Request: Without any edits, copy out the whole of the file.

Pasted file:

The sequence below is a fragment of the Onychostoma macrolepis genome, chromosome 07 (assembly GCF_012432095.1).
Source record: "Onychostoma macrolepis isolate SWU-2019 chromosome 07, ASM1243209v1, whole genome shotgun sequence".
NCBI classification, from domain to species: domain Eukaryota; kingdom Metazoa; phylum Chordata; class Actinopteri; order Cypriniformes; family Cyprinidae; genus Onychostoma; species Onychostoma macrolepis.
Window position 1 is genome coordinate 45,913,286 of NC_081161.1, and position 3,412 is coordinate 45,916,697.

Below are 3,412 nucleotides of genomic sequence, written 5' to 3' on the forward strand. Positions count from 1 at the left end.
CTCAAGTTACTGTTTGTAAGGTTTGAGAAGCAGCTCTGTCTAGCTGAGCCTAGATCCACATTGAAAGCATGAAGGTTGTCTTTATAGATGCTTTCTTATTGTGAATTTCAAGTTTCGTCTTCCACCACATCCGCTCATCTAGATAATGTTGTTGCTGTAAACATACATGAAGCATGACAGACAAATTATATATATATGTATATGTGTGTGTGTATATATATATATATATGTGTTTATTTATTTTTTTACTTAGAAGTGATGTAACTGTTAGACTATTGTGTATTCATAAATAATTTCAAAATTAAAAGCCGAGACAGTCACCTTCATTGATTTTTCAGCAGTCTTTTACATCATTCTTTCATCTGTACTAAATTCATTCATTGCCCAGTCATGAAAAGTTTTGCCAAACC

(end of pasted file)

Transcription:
The sequence below is a fragment of the Onychostoma macrolepis genome, chromosome 07 (assembly GCF_012432095.1).
Source record: "Onychostoma macrolepis isolate SWU-2019 chromosome 07, ASM1243209v1, whole genome shotgun sequence".
NCBI classification, from domain to species: domain Eukaryota; kingdom Metazoa; phylum Chordata; class Actinopteri; order Cypriniformes; family Cyprinidae; genus Onychostoma; species Onychostoma macrolepis.
Window position 1 is genome coordinate 45,913,286 of NC_081161.1, and position 3,412 is coordinate 45,916,697.

Below are 3,412 nucleotides of genomic sequence, written 5' to 3' on the forward strand. Positions count from 1 at the left end.
CTCAAGTTACTGTTTGTAAGGTTTGAGAAGCAGCTCTGTCTAGCTGAGCCTAGATCCACATTGAAAGCATGAAGGTTGTCTTTATAGATGCTTTCTTATTGTGAATTTCAAGTTTCGTCTTCCACCACATCCGCTCATCTAGATAATGTTGTTGCTGTAAACATACATGAAGCATGACAGACAAATTATATATATATGTATATGTGTGTGTGTATATATATATATATATGTGTTTATTTATTTTTTTACTTAGAAGTGATGTAACTGTTAGACTATTGTGTATTCATAAATAATTTCAAAATTAAAAGCCGAGACAGTCACCTTCATTGATTTTTCAGCAGTCTTTTACATCATTCTTTCATCTGTACTAAATTCATTCATTGCCCAGTCATGAAAAGTTTTGCCAAACC